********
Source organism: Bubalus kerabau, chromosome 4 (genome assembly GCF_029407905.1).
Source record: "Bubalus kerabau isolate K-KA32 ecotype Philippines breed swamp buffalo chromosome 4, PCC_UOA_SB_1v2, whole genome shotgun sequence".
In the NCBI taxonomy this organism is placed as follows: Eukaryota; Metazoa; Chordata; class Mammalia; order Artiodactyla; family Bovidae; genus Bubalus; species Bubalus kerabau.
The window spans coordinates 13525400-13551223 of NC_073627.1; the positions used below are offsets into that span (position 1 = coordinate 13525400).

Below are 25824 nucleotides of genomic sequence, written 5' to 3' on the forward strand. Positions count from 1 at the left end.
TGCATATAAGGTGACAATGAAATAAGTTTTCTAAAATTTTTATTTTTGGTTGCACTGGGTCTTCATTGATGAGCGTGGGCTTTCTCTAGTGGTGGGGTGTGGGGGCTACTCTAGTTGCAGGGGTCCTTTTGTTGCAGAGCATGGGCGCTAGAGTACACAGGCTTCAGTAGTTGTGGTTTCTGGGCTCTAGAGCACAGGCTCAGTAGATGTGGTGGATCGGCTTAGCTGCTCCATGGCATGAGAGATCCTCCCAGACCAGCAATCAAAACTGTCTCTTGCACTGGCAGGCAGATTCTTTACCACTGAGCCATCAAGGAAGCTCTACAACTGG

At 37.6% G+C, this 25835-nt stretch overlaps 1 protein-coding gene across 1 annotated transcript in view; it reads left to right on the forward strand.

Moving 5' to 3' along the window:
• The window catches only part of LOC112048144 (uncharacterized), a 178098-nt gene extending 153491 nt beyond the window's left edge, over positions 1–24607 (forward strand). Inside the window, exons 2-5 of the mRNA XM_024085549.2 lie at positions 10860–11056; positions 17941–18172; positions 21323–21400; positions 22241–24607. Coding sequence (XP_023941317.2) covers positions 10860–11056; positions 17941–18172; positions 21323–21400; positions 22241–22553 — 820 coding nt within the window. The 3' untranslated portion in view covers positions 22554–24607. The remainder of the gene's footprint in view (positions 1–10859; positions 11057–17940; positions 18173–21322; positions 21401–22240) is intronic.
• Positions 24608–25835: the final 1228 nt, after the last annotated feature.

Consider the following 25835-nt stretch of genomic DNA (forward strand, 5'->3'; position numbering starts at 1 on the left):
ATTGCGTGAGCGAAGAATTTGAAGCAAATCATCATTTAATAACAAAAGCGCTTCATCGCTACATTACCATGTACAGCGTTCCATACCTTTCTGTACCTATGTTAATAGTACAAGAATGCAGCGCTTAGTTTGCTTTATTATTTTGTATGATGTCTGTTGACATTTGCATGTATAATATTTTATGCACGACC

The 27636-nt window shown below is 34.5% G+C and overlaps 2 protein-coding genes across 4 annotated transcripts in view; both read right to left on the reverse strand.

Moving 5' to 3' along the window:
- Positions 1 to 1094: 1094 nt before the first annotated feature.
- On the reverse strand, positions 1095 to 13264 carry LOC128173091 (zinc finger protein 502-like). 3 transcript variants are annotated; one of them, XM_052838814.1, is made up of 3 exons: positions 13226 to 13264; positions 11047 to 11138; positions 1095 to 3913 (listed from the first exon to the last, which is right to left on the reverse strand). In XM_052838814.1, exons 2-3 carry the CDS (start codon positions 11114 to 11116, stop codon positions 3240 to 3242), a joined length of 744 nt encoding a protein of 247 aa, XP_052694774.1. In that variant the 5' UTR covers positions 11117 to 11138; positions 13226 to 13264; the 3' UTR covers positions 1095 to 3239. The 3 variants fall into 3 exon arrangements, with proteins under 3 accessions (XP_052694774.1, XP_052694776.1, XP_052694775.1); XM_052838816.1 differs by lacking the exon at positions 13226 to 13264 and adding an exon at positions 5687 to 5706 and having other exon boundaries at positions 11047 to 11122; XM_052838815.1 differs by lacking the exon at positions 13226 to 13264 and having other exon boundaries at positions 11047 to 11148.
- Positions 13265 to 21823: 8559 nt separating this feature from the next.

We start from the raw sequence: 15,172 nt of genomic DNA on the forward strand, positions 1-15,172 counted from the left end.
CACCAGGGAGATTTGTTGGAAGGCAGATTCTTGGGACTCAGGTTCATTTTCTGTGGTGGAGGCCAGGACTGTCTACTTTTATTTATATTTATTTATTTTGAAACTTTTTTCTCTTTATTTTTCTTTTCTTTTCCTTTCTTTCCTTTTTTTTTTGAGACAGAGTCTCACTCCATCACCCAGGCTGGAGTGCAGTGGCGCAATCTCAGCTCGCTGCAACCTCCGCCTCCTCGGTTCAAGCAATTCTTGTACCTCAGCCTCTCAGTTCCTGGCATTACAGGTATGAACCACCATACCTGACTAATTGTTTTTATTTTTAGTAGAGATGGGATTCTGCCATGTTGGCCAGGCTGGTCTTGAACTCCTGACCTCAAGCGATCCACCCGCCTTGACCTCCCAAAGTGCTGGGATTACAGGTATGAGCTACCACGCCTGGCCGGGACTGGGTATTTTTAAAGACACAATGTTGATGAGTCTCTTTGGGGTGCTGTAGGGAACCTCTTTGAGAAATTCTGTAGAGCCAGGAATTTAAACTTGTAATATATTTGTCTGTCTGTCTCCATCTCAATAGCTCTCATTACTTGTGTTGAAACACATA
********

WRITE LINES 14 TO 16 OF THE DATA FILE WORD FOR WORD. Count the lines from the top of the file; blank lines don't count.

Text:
Moving 5' to 3' along the window:
- Positions 1 to 1094: 1094 nt before the first annotated feature.
- On the reverse strand, positions 1095 to 13264 carry LOC128173091 (zinc finger protein 502-like). 3 transcript variants are annotated; one of them, XM_052838814.1, is made up of 3 exons: positions 13226 to 13264; positions 11047 to 11138; positions 1095 to 3913 (listed from the first exon to the last, which is right to left on the reverse strand). In XM_052838814.1, exons 2-3 carry the CDS (start codon positions 11114 to 11116, stop codon positions 3240 to 3242), a joined length of 744 nt encoding a protein of 247 aa, XP_052694774.1. In that variant the 5' UTR covers positions 11117 to 11138; positions 13226 to 13264; the 3' UTR covers positions 1095 to 3239. The 3 variants fall into 3 exon arrangements, with proteins under 3 accessions (XP_052694774.1, XP_052694776.1, XP_052694775.1); XM_052838816.1 differs by lacking the exon at positions 13226 to 13264 and adding an exon at positions 5687 to 5706 and having other exon boundaries at positions 11047 to 11122; XM_052838815.1 differs by lacking the exon at positions 13226 to 13264 and having other exon boundaries at positions 11047 to 11148.